Moreover, active managers may engage in excessive trading, which can increase the costs of investing and reduce returns. In addition, active managers may be impacted by turnover risk, which can arise from frequent changes in the fund's portfolio.

Benefits and Drawbacks of Active Management

Active Management Strategies

Fundamental Analysis

Fundamental analysis is a strategy used by active managers to evaluate a company's financial health, competitive position, and growth potential.

Fundamental analysis involves analyzing financial statements, such as balance sheets, income statements, and cash flow statements, to assess a company's revenue, earnings, assets, liabilities, and cash flow.

Moreover, fundamental analysis involves evaluating a company's competitive advantages, such as brand recognition, patents, and intellectual property, to assess its long-term growth potential.

Active managers who use fundamental analysis typically seek companies with strong financials, competitive advantages, and growth potential.

Technical Analysis

Technical analysis is a strategy used by active managers to identify patterns and trends in stock prices and volume to predict future price movements.

Technical analysis involves using charts, graphs, and technical indicators, such as moving averages, support and resistance levels, and relative strength index (RSI), to assess market trends and identify buying and selling opportunities.

Active managers who use technical analysis typically seek to identify patterns and trends in stock prices and volume to make investment decisions.


Quantitative Analysis

Quantitative analysis is a strategy used by active managers to analyze large sets of data and identify patterns and relationships that can be used to make investment decisions.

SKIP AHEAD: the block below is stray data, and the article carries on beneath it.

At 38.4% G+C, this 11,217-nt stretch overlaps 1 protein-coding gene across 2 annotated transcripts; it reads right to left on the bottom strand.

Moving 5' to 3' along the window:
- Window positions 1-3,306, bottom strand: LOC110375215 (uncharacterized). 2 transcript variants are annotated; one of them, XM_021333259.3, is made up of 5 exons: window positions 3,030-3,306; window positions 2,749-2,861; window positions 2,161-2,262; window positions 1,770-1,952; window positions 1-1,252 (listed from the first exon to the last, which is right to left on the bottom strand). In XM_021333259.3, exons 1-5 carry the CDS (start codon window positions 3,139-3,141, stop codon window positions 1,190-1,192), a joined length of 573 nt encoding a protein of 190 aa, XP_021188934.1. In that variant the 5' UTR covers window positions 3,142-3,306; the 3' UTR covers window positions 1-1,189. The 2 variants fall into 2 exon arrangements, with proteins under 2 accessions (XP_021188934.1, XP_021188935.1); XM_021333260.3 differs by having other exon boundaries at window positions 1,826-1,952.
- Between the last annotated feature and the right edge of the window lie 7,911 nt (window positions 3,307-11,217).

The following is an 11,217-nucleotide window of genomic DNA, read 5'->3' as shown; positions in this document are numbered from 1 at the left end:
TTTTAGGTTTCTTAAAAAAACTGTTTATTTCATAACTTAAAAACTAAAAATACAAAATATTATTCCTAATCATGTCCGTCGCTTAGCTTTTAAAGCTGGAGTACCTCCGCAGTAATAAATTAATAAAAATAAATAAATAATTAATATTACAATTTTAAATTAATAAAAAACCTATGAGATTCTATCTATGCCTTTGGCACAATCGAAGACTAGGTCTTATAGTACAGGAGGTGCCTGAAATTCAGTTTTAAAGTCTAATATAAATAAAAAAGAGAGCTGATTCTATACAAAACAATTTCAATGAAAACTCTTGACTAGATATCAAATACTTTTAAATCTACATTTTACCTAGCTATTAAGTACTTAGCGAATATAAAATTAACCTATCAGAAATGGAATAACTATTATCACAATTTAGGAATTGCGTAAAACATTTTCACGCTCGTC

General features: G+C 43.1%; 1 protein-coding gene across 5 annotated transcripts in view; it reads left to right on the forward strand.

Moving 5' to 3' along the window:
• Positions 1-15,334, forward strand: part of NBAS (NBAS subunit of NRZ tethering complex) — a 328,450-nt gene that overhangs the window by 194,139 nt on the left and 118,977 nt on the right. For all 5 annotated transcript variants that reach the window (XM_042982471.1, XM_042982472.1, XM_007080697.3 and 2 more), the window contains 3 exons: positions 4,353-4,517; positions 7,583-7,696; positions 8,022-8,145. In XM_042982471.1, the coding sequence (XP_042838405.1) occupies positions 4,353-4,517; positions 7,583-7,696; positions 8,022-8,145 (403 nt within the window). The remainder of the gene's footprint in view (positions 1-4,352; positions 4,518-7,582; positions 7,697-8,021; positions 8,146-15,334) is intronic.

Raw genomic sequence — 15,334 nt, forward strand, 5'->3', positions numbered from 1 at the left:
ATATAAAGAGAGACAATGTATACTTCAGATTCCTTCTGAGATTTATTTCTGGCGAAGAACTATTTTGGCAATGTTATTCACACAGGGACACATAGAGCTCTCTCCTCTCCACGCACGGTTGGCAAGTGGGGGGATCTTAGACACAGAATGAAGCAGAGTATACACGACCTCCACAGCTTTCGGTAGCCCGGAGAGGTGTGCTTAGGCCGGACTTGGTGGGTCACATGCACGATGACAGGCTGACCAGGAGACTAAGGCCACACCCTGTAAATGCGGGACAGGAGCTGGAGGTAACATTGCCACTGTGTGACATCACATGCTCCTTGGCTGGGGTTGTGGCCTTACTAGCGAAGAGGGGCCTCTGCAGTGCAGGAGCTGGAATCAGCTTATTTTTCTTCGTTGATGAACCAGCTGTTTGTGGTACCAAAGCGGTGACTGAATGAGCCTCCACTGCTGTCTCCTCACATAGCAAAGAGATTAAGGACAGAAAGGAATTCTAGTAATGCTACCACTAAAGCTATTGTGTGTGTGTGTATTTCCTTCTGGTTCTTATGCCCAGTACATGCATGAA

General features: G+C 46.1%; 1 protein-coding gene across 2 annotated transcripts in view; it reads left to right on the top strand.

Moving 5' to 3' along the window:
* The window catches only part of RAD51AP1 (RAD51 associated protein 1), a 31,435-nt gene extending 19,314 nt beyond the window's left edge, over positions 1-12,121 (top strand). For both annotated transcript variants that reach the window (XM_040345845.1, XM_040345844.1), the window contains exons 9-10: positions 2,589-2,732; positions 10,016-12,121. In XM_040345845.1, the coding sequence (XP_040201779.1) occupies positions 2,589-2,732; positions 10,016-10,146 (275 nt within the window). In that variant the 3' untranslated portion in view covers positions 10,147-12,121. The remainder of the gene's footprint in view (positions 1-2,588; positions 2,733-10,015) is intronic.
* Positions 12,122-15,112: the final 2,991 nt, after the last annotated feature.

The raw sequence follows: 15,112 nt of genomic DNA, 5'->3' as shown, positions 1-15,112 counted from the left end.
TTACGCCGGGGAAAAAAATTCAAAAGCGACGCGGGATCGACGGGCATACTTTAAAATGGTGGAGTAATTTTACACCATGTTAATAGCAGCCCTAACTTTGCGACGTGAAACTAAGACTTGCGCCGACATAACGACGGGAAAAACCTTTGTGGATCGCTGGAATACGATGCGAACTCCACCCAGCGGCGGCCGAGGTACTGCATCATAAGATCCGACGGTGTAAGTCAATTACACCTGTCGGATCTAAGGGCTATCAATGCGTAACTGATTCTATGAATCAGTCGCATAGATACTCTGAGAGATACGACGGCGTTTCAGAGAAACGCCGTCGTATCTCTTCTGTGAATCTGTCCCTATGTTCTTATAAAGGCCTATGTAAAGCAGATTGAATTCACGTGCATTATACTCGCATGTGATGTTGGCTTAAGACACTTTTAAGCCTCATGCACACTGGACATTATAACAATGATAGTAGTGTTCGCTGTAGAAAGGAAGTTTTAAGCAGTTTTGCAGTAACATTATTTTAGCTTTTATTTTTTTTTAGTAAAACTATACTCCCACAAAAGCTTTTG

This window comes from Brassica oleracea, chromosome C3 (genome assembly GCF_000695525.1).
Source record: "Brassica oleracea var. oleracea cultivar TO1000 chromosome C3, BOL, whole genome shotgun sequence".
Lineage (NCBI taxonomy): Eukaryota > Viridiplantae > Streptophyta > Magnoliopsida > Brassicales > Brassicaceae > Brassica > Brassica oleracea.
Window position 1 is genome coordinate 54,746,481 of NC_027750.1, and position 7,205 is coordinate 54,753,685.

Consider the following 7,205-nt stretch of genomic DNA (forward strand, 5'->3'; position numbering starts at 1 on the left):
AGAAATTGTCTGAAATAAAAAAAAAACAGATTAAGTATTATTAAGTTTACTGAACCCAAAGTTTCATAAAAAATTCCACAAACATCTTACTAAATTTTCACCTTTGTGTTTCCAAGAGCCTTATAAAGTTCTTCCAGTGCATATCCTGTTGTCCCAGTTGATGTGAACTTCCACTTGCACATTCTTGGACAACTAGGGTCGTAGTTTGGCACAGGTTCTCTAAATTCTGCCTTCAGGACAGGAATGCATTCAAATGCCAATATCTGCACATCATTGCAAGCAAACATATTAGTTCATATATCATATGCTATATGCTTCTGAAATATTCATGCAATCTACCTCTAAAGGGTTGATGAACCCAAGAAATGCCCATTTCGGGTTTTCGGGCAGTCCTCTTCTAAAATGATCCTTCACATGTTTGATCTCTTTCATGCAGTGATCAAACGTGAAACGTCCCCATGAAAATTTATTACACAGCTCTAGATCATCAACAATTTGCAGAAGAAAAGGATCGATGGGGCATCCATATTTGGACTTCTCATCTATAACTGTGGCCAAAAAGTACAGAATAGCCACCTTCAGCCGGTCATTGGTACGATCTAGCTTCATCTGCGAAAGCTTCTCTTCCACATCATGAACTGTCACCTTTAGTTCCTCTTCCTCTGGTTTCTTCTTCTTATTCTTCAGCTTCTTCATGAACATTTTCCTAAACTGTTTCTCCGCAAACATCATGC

Quantitative analysis involves using statistical models, machine learning algorithms, and data visualization tools to identify trends, correlations, and anomalies in market data.

Active managers who use quantitative analysis typically seek to identify patterns and relationships in market data to make investment decisions.

Active Management vs. Passive Management

Definition of Passive Management

Passive management is a strategy used by fund managers to replicate the performance of a benchmark index, such as the S&P 500, by investing in the same stocks and in the same proportion as the index.

Passive management involves lower fees than active management since fund managers do not need to conduct research or analysis to make investment decisions.

Moreover, passive management involves lower turnover and lower taxes since fund managers do not need to buy and sell stocks frequently.

Comparison of Performance

Active management and passive management have different performance characteristics. Active management aims to outperform the benchmark index by investing in undervalued stocks and avoiding overvalued stocks.

However, studies have shown that a large majority of active managers underperform the benchmark index over the long-term.

In contrast, passive management aims to replicate the benchmark index's performance by investing in the same stocks and in the same proportion as the index.

Passive management typically generates lower returns than active management during bull markets, but it also generates lower losses during bear markets.

Factors to Consider When Choosing Between Active and Passive Management

When choosing between active and passive management, investors should consider several factors, such as their investment objectives, risk tolerance, time horizon, and fees.

Active management may be suitable for investors who seek higher returns, are willing to accept higher risks, and have a long-term investment horizon. However, active management involves higher fees and the risk of underperformance.